Full-text · Article · Apr 2015 · Journal of Autism and Developmental Disorders
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    • "Approximately one quarter to one-third of adults with ASD report having at least one friendship (Eaves and Ho 2008;Howlin et al. 2004) and the same percentage report spending time with others in consequence of their hobby, or attend a club or church regularly (Eaves and Ho 2008). Although highfunctioning adults with ASD do have friendships, their relationships are less close, less empathic, less supportive and less important to the individual, compared to people without ASD (Cohen and Wheelwright 2003). However, perceived informal social support is related to quality of life (Renty and Roeyers 2006) as well as marital adaptation (Renty and Roeyers 2007) in adults with ASD. "
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    ABSTRACT: The aim of this study was to determine the similarities and differences in social network characteristics, satisfaction and wishes with respect to the social network between people with mild or borderline intellectual disabilities (ID), people with autism spectrum disorders (ASD) and a reference group. Data were gathered from 105 young adults living independently in the community. The social networks of people with ID and ASD are more restricted than those of the reference group. Compared with the other groups, people with ASD are less often satisfied with their networks. Each group has its own characteristics, issues and wishes with respect to their social network. Practical measures to enable professionals to adapt to these issues are discussed.
    Preview · Article · Oct 2014 · Journal of Autism and Developmental Disorders
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    • "The maximum score for each item is 5, with the scores ranging from 0 to 5. Five of the 35 items are negatively worded to assess response bias. The internal consistency of the measure is reportedly high at a = 0.84 [42]. As the FQ was originally designed for use with British adults, some rewording was deemed necessary for an Australian adolescent sample speaking an Australian idiom. "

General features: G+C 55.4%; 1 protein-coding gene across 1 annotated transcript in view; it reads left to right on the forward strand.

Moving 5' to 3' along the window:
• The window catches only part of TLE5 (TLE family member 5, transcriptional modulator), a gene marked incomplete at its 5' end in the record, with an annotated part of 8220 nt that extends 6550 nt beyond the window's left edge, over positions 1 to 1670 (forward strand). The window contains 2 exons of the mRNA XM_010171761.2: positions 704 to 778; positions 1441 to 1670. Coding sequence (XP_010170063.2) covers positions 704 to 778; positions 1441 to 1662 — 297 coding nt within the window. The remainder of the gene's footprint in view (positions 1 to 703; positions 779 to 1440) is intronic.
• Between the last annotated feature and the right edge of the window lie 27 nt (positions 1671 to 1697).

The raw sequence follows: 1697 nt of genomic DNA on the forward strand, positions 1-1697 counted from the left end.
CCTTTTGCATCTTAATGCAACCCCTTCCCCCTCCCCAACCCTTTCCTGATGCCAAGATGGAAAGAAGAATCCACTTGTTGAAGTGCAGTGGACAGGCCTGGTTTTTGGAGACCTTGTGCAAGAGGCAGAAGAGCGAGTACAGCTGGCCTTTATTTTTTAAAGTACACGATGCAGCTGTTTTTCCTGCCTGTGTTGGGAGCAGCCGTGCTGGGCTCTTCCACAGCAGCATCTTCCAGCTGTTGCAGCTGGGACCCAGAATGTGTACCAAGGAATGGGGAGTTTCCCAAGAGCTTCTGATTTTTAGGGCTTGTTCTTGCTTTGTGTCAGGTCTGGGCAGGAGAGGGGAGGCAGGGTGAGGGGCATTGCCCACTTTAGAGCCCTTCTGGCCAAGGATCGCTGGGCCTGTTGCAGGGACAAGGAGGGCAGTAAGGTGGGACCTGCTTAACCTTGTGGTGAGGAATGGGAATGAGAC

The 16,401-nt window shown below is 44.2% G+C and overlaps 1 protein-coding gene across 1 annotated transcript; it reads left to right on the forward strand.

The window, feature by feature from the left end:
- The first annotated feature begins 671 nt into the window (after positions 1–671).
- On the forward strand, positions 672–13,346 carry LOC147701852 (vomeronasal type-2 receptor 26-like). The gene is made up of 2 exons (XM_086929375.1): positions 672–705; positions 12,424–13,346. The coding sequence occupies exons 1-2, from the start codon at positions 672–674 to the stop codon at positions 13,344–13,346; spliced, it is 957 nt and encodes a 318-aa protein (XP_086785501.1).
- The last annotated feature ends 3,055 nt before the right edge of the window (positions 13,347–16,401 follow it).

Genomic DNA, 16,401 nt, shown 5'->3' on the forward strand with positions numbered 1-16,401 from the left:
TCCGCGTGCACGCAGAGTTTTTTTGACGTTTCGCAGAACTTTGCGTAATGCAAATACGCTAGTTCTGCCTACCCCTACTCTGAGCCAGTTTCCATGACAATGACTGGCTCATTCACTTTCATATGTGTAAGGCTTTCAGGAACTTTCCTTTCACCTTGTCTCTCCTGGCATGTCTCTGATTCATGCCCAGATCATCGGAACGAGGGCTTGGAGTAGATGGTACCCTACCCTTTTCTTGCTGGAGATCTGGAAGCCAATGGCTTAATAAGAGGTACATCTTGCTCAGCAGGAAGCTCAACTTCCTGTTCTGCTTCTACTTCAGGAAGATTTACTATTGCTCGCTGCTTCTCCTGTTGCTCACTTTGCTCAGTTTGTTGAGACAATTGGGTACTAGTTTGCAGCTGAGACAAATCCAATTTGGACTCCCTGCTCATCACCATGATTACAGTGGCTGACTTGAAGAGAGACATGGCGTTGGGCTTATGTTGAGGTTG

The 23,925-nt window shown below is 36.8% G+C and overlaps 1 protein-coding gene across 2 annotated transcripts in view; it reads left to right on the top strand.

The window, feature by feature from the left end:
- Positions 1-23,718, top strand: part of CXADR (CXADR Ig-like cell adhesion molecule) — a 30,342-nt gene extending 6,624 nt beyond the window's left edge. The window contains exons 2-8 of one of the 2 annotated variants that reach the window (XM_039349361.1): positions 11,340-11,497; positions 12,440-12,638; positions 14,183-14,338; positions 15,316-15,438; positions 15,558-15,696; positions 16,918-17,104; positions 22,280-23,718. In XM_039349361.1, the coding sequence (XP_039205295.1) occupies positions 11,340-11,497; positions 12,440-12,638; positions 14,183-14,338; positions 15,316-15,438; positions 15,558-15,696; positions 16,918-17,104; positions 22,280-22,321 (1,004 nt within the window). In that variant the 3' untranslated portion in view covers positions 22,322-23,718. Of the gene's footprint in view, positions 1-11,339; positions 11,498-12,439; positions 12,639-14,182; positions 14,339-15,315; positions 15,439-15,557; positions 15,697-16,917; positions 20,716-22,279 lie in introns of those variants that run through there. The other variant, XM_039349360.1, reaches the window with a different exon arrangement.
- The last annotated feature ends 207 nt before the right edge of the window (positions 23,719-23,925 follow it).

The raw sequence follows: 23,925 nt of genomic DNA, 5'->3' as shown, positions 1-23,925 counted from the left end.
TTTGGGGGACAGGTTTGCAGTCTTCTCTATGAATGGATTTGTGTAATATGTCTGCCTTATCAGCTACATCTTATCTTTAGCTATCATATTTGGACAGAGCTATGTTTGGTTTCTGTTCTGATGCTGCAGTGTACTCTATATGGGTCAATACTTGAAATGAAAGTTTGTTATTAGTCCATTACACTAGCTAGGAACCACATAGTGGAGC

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    ABSTRACT: Four times as many males are diagnosed with high functioning autism compared to females. A growing body of research that focused on females with autism spectrum disorder (ASD) questions the assumption of gender invariance in ASD. Clinical observations suggest that females with ASD superficially demonstrate better social and emotional skills than males with ASD, which may camouflage other diagnostic features. This may explain the under-diagnosis of females with ASD. We hypothesised that females with ASD would display better social skills than males with ASD on a test of friendship and social function. One hundred and one 10- to 16-year-olds (ASD females, n = 25; typically developing (TD) females, n = 25; ASD males, n = 25; TD males, n = 26) were interviewed (using the friendship questionnaire (FQ)) with high scores indicating the child has close, empathetic and supportive relationships. One parent of each child completed the FQ to assess whether there are differences in perception of friendships between parents and children. It was found that, independent of diagnosis, females demonstrated higher scores on the FQ than males. Further, regardless of gender, children with ASD demonstrated lower scores than TD children. Moreover, the effect of ASD was independent of gender. Interestingly, females with ASD and TD males displayed similar scores on the FQ. This finding is supported by clinical reports that females with ASD have more developed social skills than males with ASD. Further research is now required to examine the underlying causes for this phenomenon in order to develop gender-appropriate diagnostic criteria and interventions for ASD.